presented a thick, microvillous surface, whereas the
basal membrane surface appeared smooth and adherent
to the underlying basal lamina (Fig. 2A). A small
amount of intracellular lipid was noted in the basal zone
of the epithelial cells from typical 16-week-old control
mice (Fig. 1A). In contrast, the uterine epithelium of
both 8-week-old (Fig. 1B) and 16-week-old(Fig. 1C) diabetic mice exhibited very prominent, and expanded, lipid
accumulations in all of the samples examined. In addition, lipid droplets were observed scattered throughout
the cytoplasm of the epithelial cells from diabetic mice,
the increased cellular lipid content being most prominent in the 16-week-oldmice. The basal lamina supporting the epithelial layer in diabetics was expanded (Fig.
2B) relative to controls. Basal membrane evaginations
from the epithelial cells of the diabetic mice served to
anchor the cellular layer to the endometrial basal lamina (Fig. 2B).
In control mice, the ovarian granulosa layers were
composed of ovoid cells with large, prominent nuclei and
a mitochondria-rich cytoplasm (Fig. 3A). In contrast, the
granulosa cells in the cumulus zone of 16-week-olddiabetic mice (Fig. 3B) contained an enormous amount of
lipid, which occupied nearly the entire intracellular area
of most cells. In cells where nuclei could be identified
(Fig. 3B), the nuclear membranes appeared indented
and shrunken relative to controls. In most specimens,
little structural detail of the intracellular organization
of the granulosa cells could be determined owing to the
heavy lipid deposits present in the cells of diabetic mice.
In contrast t o the ordered layers of thecal and stromal
cells surrounding the granulosa layers of control ovaries
(Fig. 4A), the stromal cells of diabetic mice appeared t o
be undergoing degenerative changes between 8 and 16
weeks of age. The nuclei of the stromal cells were less
prominent and smaller in the diabetics than in controls
(Fig. 4B). In addition, there was an obvious lack of mitotic activity in the cells examined and a dispersed intranuclear chromatin pattern. By 16 weeks of age (Fig.
4C), the orderly array of periluminal stromal cells observed in control specimens was absent in the diabetic
tissue samples. The cytoplasmic membranes of the dbl
db stromal cells were indented and degenerative in appearance compared t o the smooth-surfaced features of
controls (Fig. 4A). There was an apparent increase in
the intercellular space between stromal cells in the diabetic endometrium that was occupied by a hyaline type
of ground substance of unknown composition or origin
Fig. 4C). No evidence of functional, intracellular organelles was observed in the periluminal stromal cells of
16-week-olddiabetic mice.
Between 8 and 16 weeks of age, a dramatic increase
in lipoprotein lipase activity was observed in the uteri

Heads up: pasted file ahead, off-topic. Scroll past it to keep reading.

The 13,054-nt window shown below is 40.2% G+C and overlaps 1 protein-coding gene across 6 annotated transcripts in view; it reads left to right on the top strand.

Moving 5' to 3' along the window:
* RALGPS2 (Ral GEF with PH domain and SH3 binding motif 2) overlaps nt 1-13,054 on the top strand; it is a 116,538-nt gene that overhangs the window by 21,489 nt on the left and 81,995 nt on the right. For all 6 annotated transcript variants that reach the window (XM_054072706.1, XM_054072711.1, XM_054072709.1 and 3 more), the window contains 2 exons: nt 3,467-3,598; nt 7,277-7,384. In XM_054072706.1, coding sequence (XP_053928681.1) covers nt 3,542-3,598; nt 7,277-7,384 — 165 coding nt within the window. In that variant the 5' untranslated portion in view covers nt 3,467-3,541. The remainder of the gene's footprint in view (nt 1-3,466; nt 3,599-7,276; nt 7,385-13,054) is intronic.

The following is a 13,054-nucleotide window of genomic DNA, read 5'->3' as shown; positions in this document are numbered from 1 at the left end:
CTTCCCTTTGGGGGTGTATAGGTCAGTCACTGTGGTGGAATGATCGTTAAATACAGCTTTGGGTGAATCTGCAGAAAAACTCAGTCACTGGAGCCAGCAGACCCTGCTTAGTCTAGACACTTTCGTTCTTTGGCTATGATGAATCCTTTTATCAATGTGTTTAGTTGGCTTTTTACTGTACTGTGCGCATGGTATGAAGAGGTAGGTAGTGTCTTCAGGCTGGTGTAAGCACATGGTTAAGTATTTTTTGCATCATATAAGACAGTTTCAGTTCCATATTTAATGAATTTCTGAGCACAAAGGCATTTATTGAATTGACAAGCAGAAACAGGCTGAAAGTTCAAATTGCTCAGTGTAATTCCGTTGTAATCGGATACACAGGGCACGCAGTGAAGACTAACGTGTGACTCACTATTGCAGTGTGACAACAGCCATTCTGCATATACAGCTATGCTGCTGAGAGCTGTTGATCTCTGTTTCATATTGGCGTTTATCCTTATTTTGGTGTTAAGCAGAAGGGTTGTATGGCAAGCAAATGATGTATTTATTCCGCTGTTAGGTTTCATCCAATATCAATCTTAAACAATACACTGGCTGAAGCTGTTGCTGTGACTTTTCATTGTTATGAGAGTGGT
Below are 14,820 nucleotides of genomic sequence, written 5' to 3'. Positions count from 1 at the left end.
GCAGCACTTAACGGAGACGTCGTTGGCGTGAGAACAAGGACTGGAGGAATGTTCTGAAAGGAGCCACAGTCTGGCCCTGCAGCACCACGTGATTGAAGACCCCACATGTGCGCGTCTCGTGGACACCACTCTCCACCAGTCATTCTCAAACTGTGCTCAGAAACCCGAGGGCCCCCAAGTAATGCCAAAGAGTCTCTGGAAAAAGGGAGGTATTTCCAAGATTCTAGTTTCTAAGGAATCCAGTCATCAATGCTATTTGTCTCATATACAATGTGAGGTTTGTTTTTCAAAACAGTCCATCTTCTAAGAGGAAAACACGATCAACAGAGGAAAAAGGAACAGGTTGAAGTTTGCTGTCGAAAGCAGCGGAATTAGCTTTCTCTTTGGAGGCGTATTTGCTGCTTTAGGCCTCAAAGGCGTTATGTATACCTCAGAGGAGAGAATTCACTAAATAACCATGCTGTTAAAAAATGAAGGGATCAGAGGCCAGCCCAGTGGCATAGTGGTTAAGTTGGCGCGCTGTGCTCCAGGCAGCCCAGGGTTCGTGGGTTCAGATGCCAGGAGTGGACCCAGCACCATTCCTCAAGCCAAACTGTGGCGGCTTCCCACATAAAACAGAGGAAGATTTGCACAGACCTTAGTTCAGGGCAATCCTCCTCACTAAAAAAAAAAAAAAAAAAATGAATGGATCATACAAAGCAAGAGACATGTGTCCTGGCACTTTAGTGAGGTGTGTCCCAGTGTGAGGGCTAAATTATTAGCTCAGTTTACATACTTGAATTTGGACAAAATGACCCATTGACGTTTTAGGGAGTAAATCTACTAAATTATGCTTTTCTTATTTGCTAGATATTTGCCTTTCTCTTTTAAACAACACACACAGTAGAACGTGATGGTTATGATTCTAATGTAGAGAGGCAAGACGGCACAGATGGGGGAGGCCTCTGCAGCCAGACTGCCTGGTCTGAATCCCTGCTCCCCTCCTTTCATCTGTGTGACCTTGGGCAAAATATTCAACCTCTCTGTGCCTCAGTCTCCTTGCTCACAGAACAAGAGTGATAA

and ovaries of diabetic mice relative to controls (Table
2). By 8 weeks of age, the lipase activity was approximately 1.5-5 times greater in the tissues collected from
diabetic mice than in those from controls. By 16 weeks
of age, these changes became even more pronounced as
both the uteri and ovaries of the diabetics became infiltrated with lipid deposits. The continued increase in
lipase activity in the ovarian and uterine tissues of the
diabetic mice correlated temporally with the progressive
increase in intracellular lipid deposits observed in the
corresponding tissues examined by TEM.
The results of the present studies indicate that the
diabetes-related decline in reproductive tract function in
dbldb mice is associated with an increased intracellular
lipid deposition in uterine epithelial cells and in ovarian
granulosa, thecal, and stromal cells. The observed elevation in lipoid deposition was temporally related to the
dramatic increase in tissue lipoprotein lipase activity in
the diabetic mice compared with controls. These changes
in cellular structure and metabolism were progressive
with respect to the age of the dbldb mice, the 16-weekold groups exhibiting exaggerated cellular atrophy compared to the 8-week-oldmice. By 16 weeks of age, all of
the ovarian cell types in the dbldb mice were completely
infiltrated with lipid, a condition that we term the “fatty
follicle syndrome” in this murine model. The condition
apparently underlies the functional decline in ovarian
activity that is characterized by an increased follicular
atrophy, depressed luteal function, declining steroidogenic activity, and general structural degeneration of
all cell types in this mutant (Garris et al., 1985~).
Similar structural and metabolic changes in reproductive
tract activity are common in other obese and diabetic
rodent models (Saiduddin et al., 1973; Swerdloff et al.,
1976; Chieri et al., 1969; Garris et al., 1982, 1984a;
Garris, 19841, suggesting that the functional impairments in utero-ovarian activity in these species may
have a common cellular deficit or incompetence for adjusting to the changes in systemic lipid and carbohydrate metabolism that characterize these models.
The changes noted in tissue lipase activity in the present study support the reported presence of lipoprotein
lipase activity in the uterus of obese Zucker rats (Gray
and Greenwood, 1984) and the relationship between altered enzyme activity and reproductive problems in
these animals. In both species, tissue lipase activities
were altered in the reproductive tract tissues of these
genetic mutants compared to controls. Estrogens have
been demonstrated to modulate cell lipase activity (Gray
and Greenwood, 1984)and in consequence possibly influence the rate of triglyceride uptake by gonadal steroidsensitive cell types in the ovary and uterus. The depressed circulating estradiol levels in diabetic mice